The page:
But there is of culture another view, in which not solely the scientific passion, the sheer desire to see things as they are, natural and proper in an intelligent being, appears as the ground of it. There is a view in which all the love of our neighbour, the impulses towards action, help, and beneficence, the desire for removing human error, clearing human confusion, and diminishing human misery, the noble aspiration to leave the world better and happier than we found it, – motives eminently such as are called social, – come in as part of the grounds of culture, and the main and pre-eminent part. Culture is then properly described not as having its origin in curiosity, but as having its origin in the love of perfection; it is a study of perfection.
By denying curiosity as the defining feature of Culture, Arnold simultaneously denies that its primary service is that of reflective mirror. Literature and art do not simply wish to explore a pre-fabricated world, crafted through the forces of sin, salvation, and free-will enterprise, it also seeks to create a world that is better than the one formed through strictly material forces. Christians, and particularly those in the liberal arts and humanities, should then identify a comrade in Culture, not an adversary to be only leery of.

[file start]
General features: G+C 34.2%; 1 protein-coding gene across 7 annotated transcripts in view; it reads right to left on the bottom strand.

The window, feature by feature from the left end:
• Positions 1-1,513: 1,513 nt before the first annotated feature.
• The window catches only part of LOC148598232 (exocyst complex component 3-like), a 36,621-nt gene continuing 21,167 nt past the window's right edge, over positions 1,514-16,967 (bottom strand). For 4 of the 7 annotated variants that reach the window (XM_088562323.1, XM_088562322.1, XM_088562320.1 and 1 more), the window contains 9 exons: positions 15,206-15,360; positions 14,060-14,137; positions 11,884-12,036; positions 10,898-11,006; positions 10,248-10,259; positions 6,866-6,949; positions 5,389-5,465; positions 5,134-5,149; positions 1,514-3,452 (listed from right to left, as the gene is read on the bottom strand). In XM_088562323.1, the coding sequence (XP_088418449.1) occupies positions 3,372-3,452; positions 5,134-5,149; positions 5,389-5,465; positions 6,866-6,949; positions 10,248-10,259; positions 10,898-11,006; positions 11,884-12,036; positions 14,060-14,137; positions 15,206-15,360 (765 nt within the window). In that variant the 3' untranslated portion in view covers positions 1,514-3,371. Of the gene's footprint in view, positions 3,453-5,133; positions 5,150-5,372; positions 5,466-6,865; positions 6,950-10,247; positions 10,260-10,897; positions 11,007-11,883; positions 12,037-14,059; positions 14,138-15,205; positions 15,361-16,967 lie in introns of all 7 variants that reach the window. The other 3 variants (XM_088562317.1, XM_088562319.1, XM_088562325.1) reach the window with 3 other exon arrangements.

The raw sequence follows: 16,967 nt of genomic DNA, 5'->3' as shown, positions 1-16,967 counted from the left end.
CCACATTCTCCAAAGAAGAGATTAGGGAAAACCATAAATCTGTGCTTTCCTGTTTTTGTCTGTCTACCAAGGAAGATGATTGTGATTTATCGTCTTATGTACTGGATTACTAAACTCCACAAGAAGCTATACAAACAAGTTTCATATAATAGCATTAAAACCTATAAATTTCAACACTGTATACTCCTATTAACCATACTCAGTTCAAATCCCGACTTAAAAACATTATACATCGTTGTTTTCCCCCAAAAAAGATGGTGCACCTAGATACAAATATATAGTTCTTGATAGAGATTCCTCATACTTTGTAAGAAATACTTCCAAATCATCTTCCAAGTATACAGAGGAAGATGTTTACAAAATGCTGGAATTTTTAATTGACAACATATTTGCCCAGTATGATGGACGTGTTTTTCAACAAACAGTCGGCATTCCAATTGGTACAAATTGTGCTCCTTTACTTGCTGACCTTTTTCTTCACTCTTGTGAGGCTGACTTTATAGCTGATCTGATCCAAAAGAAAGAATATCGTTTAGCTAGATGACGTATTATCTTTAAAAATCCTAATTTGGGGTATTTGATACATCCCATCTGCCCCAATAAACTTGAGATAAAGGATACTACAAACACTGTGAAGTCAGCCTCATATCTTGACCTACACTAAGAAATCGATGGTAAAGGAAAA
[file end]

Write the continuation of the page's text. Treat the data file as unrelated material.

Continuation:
The historicist-influenced line of thought in Literature Through the Eyes of Faith also motivates the next statement I take issue with. In a chapter depressingly called “Keeping Literature in Perspective,” the authors write, “A Christian perspective on reading lies between the extremes of hedonism and redemption. Books are neither objects of pure pleasure or instruments of unlimited power. Instead, they are one way in which humans have developed the potentials of God’s world” (59). I, of course, would not claim “unlimited power” for books, but to demote them to just “one way” of reflecting divine influence is to make sociology out of literature and to deny a special-ness that narrative has in our lives as created beings that have creative potential. Metafiction, which the authors apparently like, in spite of their own argument, foregrounds the vitality of narrative-creation in our lives. It is not mere sociology, only reflecting images of truth back at ourselves. Nor is it distinct from “the real world.” Fiction is part – perhaps the most important part – of how we create the world.